Eagle pose is a challenging balancing posture which builds lower body strength, increases concentration and coordination, and opens the hipsand shoulders. Sanskrit name: (gah-rue-DAHS-anna) Garuda = the mythic “king of the birds,” the vehicle of Vishnu. The word is usually turned into ‘eagle’ in English, though according to one dictionary the name literally means ‘devourer’.

Benefits
* Strengthens the arms, belly, and legs
* Stretches and strengthens the wrists
* Stretches the backs of the legs (in the full version described below)
* Improves sense of balance

Contraindications and cautions
* Recent or chronic injury to the knees, hips, arms or shoulders.

Step by step

1. From the mountain pose we featured last month, with both arms raised, exhale and wrap the left arm under the right, bend the elbows and bring the palms together with the thumbs crossed. Gently pull the elbows down, working on bringing the fingertips below the level of the nose.

2. Exhale and bend both knees squatting down and back as in standing squate pose.

3. Shift your weight to the right foot. Inhale and lift the left up, crossing it over the right knee and wrapping it around the right leg. Bring the left toes behind the right ankle.

4. Stare at one point on the floor or on the wall in front of you for balance.

5. Keep the knees and elbows in line under the nose. Press the shoulders back to keep from leaning forward.

6. Breathe and hold for 2-6 breaths.

7. To release: inhale and uncross the arms and legs, lifting both arms up towards the ceiling, placing both feet back on the floor in mountain pose.

8. Repeat on other side.

Modification
Hold thumb or wrist of opposite hand or interlace fingers together.

Head Stand

Headstand is often called the king of yoga asanas because of its manybenefits. It is a heating pose suitable for intermediate to advanced students and should not be attempted for the first time without supervision of an experienced teacher. Sanskrit name: Salamba Sirsasana(pronounced: sah-LOM-bah shear-SHAHS-anna), salamba = with support (sa= with, alamba = support), sirsa = head.

Benefits
* Calms the brain and helps relieve stress and mild depression
* Stimulates the pituitary and pineal glands
* Strengthens the arms, legs, and spine
* Strengthens the lungs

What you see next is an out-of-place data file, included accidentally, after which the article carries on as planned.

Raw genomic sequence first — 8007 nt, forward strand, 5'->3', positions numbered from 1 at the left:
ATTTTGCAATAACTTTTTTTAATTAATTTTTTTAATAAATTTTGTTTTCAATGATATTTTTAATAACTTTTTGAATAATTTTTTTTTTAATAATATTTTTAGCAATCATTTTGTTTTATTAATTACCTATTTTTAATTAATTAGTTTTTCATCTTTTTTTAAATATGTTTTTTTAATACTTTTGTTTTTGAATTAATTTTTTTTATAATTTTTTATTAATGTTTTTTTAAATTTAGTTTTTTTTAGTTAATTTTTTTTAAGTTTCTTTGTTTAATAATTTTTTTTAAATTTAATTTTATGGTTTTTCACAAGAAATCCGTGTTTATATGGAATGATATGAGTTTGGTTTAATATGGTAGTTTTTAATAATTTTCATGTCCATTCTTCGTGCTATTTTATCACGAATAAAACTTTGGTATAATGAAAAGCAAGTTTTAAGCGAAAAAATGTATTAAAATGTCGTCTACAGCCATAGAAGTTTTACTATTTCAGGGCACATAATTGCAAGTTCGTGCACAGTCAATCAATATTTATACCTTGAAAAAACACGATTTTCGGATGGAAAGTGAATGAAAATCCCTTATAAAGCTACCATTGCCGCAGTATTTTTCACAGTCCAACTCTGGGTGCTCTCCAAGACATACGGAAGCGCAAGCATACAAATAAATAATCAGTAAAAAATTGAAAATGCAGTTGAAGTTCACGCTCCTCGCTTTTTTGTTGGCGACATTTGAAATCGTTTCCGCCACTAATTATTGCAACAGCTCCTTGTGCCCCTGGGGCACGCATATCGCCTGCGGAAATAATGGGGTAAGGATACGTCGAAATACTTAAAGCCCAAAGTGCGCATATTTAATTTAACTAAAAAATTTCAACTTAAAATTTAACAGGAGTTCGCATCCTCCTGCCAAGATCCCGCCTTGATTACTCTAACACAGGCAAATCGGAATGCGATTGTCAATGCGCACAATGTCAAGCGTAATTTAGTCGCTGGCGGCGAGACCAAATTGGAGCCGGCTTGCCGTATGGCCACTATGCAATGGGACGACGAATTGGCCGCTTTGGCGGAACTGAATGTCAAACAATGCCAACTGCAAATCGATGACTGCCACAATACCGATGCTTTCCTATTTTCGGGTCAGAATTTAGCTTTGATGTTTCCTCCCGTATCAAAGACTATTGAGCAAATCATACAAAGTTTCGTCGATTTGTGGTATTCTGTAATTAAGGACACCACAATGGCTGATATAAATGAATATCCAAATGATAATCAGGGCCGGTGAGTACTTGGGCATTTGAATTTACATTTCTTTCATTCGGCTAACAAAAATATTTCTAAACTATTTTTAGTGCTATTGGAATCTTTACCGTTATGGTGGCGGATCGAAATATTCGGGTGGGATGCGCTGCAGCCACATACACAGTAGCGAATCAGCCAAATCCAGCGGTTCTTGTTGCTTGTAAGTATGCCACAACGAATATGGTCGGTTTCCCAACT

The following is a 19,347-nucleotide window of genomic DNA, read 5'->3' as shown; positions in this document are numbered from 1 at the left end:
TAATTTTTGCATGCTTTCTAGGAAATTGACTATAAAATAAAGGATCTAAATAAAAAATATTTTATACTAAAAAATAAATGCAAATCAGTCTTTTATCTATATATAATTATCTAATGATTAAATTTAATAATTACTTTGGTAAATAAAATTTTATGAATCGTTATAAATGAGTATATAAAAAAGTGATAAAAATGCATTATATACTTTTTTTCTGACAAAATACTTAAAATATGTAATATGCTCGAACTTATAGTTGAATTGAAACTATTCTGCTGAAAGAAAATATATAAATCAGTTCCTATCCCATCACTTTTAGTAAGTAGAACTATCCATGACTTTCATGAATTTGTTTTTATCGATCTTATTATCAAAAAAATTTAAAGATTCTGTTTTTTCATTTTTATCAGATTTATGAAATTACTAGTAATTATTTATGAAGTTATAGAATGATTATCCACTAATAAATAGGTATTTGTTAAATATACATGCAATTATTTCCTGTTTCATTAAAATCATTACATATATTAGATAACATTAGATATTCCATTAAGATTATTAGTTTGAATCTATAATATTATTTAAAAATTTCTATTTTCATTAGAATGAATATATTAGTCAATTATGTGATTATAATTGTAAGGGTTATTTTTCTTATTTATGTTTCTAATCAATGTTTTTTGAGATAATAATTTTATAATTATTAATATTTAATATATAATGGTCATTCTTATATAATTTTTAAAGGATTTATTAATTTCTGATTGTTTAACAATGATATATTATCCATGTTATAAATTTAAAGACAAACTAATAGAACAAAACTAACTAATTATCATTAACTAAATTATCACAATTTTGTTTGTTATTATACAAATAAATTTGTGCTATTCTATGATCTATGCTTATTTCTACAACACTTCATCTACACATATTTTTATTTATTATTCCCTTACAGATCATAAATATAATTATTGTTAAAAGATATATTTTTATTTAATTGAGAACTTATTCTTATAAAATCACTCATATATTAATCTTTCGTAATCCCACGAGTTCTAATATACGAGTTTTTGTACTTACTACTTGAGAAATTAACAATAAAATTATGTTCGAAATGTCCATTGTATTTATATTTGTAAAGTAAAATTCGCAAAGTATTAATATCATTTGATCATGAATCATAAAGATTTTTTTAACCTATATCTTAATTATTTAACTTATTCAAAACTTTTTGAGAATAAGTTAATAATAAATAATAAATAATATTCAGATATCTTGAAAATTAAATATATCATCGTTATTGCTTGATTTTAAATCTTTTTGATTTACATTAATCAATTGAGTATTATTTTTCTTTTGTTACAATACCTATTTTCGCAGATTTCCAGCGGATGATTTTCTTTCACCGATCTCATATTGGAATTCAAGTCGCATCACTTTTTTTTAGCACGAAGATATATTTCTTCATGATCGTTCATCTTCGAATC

* Tones the abdominal organs
* Improves digestion
* Helps relieve the symptoms of menopause
* Therapeutic for asthma, infertility, insomnia, and sinusitis

Contraindications and cautions
* Back injury
* Headache
* Heart condition
* High blood pressure
* Menstruation
* Neck injury
* Low blood pressure: don’t start practice with this pose
*Pregnancy: if you are experienced with this pose, you can continue topractice it late into pregnancy. However, don’t take up the practice ofSirsasana after you become pregnant.

Step by step

1. Use a folded blanket or sticky mat to pad your head and forearms. Kneelon the floor. Lace your fingers together and set the forearms on the floor, elbows at shoulder width. Roll the upper arms slightly outward, but press the inner wrists firmly into the floor. Set the crown of yourhead on the floor. If you are just beginning to practice this pose, press the bases of your palms together and snuggle the back of yourhead against the clasped hands. More experienced students can open their hands and place the back of the head into the open palms.

2. Inhale and lift your knees off the floor. Carefully walk your feetcloser to your elbows, heels elevated. Actively lift through the topthighs, forming an inverted V. Firm the shoulder blades against your back and lift them toward the tailbone so the front torso stays as long as possible. This should help prevent the weight of the shoulderscollapsing onto your neck and head.

3. Exhale and lift your feet away from the floor. Take both feet up at the same time, even if itmeans bending your knees and hopping lightly off the floor. As the legs (or thighs, if your knees are bent) rise to perpendicular to the floor, firm the tailbone against the back of the pelvis. Turn the upper thighs in slightly, and actively press the heels toward the ceiling (straightening the knees if you bent them to come up). The center of the arches should align over the center of the pelvis, which in turnshould align over the crown of the head.

4. Firm the outer armsinward, and soften the fingers. Continue to press the shoulder bladesagainst the back, widen them, and draw them toward the tailbone. Keepthe weight evenly balanced on the two forearms. It’s also essentialthat your tailbone continues to lift upward toward the heels. Once thebacks of the legs are fully lengthened through the heels, maintain that length and press up through the balls of the big toes so the inner legsare slightly longer than the outer.

5. As a beginning practitioner stay for 10 seconds. Gradually add 5 to 10 seconds onto your stay every day or so until you can comfortably hold the pose for 3 minutes. Then continue for 3 minutes each day for a week or two, until you feel relatively comfortable in the pose. Again gradually add 5 to 10 seconds onto your stay every day or so until you can comfortablyhold the pose for 5 minutes. Come down with an exhalation, withoutlosing the lift of the shoulder blades, with both feet touching thefloor at the same time.